By Sanette Viljoen
Facts: John owes Susan R100 000. John dies without Susan’s knowledge and Susan neglects to claim the debt from the estate. Can Susan recover this money from Susan’s heir?
Answer: The two best-known grounds for instituting a claim against another person or summonsing a person, are:
- if a contract exists and the contract was not honoured (breach of contract); and
- if a person acted wrongfully.
The two questions therefore usually asked before a summons is issued, are firstly whether there was a contract that was not honoured or, secondly, whether an actionable wrong was committed.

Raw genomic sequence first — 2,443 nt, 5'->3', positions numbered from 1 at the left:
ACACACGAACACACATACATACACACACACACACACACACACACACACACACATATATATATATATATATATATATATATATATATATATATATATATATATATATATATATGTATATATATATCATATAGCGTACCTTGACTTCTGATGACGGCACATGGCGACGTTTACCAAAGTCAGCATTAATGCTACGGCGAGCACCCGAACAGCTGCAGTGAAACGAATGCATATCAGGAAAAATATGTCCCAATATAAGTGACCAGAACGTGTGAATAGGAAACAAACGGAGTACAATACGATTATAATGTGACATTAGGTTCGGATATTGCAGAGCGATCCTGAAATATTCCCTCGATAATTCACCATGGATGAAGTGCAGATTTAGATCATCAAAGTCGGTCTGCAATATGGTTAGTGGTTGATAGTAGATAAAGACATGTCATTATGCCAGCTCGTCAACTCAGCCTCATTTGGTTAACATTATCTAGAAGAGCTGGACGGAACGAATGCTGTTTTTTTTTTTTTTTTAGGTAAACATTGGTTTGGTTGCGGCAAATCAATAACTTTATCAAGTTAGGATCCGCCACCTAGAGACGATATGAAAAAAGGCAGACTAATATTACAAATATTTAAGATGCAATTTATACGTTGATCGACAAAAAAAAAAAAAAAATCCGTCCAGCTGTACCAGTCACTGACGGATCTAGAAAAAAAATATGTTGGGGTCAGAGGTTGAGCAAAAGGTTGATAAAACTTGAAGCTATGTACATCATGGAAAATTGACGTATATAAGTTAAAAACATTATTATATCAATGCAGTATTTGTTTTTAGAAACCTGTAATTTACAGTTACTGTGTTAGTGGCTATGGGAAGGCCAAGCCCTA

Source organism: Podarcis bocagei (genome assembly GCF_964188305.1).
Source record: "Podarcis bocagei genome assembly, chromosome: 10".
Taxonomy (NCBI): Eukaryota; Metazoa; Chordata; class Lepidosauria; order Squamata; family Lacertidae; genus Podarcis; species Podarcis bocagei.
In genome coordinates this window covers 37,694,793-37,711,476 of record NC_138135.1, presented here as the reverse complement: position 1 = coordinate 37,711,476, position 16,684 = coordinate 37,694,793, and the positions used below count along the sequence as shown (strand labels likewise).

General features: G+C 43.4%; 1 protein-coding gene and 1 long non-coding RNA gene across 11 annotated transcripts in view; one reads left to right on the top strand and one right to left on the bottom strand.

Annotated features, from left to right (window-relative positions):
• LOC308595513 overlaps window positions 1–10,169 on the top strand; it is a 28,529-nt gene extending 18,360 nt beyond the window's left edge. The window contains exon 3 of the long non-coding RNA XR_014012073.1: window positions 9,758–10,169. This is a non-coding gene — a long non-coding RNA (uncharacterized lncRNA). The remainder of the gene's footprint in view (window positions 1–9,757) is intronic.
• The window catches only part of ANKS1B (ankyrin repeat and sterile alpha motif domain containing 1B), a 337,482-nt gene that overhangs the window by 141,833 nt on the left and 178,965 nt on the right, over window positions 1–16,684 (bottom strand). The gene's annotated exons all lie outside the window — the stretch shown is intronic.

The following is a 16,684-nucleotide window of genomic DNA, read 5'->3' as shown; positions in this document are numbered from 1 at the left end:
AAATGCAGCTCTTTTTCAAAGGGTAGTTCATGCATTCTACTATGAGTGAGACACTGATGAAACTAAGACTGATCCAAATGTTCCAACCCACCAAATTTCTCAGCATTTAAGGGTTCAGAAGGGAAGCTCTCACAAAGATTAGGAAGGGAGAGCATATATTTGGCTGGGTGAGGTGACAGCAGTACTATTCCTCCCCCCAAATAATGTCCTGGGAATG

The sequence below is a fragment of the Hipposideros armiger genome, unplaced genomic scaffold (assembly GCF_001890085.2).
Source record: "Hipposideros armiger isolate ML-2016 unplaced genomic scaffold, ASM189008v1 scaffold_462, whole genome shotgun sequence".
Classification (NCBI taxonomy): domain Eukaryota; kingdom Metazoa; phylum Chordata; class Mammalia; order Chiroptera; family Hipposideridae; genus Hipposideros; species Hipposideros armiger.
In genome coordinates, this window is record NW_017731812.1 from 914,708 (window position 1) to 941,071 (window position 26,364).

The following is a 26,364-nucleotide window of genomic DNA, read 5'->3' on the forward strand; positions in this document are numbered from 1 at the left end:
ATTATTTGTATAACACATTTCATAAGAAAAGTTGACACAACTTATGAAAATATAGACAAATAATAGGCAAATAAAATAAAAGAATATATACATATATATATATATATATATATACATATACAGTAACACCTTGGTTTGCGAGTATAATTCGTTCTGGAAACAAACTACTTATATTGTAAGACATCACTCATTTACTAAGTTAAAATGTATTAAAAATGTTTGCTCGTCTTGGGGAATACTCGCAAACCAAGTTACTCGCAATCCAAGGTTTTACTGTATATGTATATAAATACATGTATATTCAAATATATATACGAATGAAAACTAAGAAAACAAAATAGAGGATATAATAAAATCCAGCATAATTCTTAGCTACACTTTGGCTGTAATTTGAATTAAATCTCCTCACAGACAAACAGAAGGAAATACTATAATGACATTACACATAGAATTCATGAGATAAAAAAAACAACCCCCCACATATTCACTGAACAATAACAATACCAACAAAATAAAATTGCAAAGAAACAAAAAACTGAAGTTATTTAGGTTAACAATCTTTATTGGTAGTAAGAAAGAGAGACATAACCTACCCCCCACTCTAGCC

In the above-mentioned set of facts there was no contract between the heir and the creditor and neither did the heir act wrongfully. The heir simply inherited and did nothing wrong. The heir did not owe Susan the money – in reality the estate owed Susan the money.
Does this mean that Susan has no remedy for recovering her money?
In the court case of Roy Evans & Co. (Pty.) Ltd. v. Cramer, 1961 (3) S.A.. 857 (T), there were similar facts as those in the above-mentioned set of facts. The creditor neglected to claim the deceased debtor’s debt from the estate and is claiming it from the heir.
The court agreed that there was a claim against the heir on the grounds of enrichment. The heir’s inheritance was bigger due to the fact that the creditor never claimed the debt from the estate, in other words the heir was enriched, but at the expense of the creditor and the creditor was therefore impoverished.
Susan may therefore institute a claim against John’s heir on the grounds of enrichment.